Writings on Shakespeare
Brown had a particular interest in Shakespeare, publishing several books about his life and career, and one on the poet's love life. He also wrote a play about Shakespeare's lost love Anne Whateley in 1937, published in 1947, and broadcast on the BBC in 1953, starring Irene Worth as Anne and John Gregson as Shakespeare.
Editorship of The Observer
In February 1942, J. L. Garvin, was forced out after 34 years as editor of The Observer because of a political dispute with the paper's owner, Waldorf Astor. After a succession of temporary editors, Brown was named as Garvin's successor in August. The paper at the time was undergoing considerable changes spearheaded by Waldorf's son, David Astor, with the introduction of new writers, many of them talented émigrés from the Continent, and an ideological shift from an independent conservative stance to a far more liberal one. Brown's appointment was widely viewed as short-term, with Astor waiting in the wings to succeed him and already performing as many of the duties as editor as his war service permitted. Though uncomfortable with many of the new writers (possibly because of his growing political conservatism) Brown left the political side of The Observer to Astor and the paper's assistant editor, Donald Tyerman, and concentrated on the paper's coverage of cultural matters. Brown served as editor until David Astor officially succeeded him in 1948, after which he continued as The Observer's drama critic until he was replaced by Kenneth Tynan in 1954.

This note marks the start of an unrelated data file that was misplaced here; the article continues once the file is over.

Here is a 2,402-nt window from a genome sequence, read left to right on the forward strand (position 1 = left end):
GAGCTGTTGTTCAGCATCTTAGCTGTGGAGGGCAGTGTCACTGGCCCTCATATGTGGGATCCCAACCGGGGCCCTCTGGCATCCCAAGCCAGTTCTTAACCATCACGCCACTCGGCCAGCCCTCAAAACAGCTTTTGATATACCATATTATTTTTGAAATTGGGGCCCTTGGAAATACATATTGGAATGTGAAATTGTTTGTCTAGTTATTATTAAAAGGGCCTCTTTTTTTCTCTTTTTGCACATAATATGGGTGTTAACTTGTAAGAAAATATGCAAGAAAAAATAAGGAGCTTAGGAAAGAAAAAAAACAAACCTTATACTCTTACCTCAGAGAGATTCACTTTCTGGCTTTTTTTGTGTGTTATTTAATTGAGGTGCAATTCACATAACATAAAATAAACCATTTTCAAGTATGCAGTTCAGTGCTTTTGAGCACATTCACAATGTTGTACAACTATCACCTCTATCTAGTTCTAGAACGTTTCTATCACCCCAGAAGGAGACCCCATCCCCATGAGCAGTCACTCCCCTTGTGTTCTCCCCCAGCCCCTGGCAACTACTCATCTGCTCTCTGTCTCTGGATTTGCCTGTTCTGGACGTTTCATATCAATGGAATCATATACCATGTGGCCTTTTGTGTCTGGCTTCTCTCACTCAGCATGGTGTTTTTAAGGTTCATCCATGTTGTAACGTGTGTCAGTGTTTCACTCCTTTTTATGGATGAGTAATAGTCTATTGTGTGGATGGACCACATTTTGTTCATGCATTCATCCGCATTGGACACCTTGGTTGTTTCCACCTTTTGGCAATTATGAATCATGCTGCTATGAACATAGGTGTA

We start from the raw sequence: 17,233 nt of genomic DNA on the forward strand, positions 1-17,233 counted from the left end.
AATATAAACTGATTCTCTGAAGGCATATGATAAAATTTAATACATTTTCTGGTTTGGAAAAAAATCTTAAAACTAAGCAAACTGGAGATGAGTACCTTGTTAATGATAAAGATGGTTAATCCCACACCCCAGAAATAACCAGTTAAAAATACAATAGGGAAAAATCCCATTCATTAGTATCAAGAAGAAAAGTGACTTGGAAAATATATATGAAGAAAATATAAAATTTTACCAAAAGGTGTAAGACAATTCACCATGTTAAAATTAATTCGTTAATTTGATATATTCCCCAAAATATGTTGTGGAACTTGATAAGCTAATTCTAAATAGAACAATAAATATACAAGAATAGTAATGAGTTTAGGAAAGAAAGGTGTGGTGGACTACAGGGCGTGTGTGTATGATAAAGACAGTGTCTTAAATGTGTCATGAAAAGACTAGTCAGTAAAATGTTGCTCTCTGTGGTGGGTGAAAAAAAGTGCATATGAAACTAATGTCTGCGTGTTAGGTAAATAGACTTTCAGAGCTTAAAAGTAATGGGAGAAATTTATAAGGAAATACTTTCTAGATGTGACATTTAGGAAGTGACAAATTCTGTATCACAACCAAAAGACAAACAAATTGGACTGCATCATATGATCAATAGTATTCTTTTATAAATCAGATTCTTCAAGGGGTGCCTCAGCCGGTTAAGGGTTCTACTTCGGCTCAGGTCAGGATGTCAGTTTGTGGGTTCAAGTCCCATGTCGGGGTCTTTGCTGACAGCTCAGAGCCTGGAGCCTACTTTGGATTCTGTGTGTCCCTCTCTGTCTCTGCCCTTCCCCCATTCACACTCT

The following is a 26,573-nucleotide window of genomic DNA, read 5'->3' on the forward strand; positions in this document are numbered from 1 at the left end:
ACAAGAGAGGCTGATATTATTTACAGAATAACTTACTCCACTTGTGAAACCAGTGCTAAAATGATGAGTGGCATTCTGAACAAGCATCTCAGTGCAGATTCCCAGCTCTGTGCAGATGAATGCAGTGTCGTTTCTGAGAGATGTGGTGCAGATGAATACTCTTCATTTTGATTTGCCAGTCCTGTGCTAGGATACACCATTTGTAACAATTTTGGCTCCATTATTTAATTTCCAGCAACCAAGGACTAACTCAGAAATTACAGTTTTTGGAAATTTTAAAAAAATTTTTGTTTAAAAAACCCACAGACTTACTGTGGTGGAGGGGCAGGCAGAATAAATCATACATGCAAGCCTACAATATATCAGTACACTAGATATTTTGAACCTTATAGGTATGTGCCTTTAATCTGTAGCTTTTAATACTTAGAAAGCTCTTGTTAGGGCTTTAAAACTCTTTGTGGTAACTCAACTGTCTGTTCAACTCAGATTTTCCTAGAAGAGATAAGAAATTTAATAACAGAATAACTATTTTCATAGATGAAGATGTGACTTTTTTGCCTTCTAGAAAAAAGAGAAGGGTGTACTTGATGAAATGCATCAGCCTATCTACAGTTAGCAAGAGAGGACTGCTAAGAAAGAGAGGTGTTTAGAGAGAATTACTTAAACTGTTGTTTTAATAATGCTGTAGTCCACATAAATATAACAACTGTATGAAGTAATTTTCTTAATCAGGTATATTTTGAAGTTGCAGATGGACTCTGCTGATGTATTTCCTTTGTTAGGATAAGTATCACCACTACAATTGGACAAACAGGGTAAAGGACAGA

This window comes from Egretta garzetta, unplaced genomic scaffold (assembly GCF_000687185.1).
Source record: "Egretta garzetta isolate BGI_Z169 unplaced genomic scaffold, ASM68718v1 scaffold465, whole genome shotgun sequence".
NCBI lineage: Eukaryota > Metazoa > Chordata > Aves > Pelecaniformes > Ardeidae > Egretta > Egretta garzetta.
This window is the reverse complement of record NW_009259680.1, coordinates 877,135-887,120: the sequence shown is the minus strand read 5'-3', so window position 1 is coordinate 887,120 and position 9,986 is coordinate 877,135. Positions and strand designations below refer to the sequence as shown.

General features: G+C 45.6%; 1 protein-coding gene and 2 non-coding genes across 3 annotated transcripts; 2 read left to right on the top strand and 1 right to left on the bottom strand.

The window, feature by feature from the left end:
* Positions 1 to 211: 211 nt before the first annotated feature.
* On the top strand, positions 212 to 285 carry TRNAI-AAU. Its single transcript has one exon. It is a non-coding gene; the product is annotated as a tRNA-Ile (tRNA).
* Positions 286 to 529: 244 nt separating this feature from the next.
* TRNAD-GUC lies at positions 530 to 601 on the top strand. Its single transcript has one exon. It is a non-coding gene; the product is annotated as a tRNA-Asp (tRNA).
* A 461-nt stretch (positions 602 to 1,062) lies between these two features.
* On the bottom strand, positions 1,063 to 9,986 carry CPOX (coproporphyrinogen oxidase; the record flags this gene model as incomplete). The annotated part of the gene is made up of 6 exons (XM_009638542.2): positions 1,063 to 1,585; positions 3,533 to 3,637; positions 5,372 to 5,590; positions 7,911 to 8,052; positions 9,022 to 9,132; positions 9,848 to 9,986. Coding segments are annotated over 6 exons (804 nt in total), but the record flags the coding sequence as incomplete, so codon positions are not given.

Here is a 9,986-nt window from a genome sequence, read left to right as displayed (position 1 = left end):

Brown spent his final years concentrating on writing books. He would eventually publish over 75 books covering a wide range of topics and genres, but he was best known for his works on literature and the English language. He was chairman of the British Drama League from 1954 to 1962 and a fellow of the Royal Society of Literature, and he was named a CBE in 1957. He died in London in 1974.
- English Political Theory (1920)
- I Commit to the Flames (1934)
- Master Sanguine (1934)
- The Heart of England (1935)
- Mind Your Language (1939)
- A Word in your Ear (1942)
- Dickens in His Time
- Shakespeare in His Time
- How Shakespeare Spent the Day
- The Way of My World (1954)
- London (1960)
- Chosen Words
- Shaw in His Time
- The Women in Shakespeare's Life.
- W. Somerset Maugham. International Profiles series(1970)
- A Charm of Names (1972)
||Constructs such as ibid., loc. cit. and idem are discouraged by Wikipedia's style guide for footnotes, as they are easily broken. Please improve this article by replacing them with named references (quick guide), or an abbreviated title. (April 2010)|
- Philip Howard, "Brown, Ivor John Carnegie", in The Oxford Dictionary of National Biography, H.C.G. Matthew and Brian Harrison, eds. (Oxford: Oxford University Press, 2004), vol. 8, p. 54.
- Thespis, Plays, Films, Television, English, Summer 1953; 9: 179 - 18
- Richard Cockett, David Astor and The Observer (London: Andre Deutsch, 1991), 102-104, 171.
James Louis Garvin
|Editor of The Observer
1942 - 1948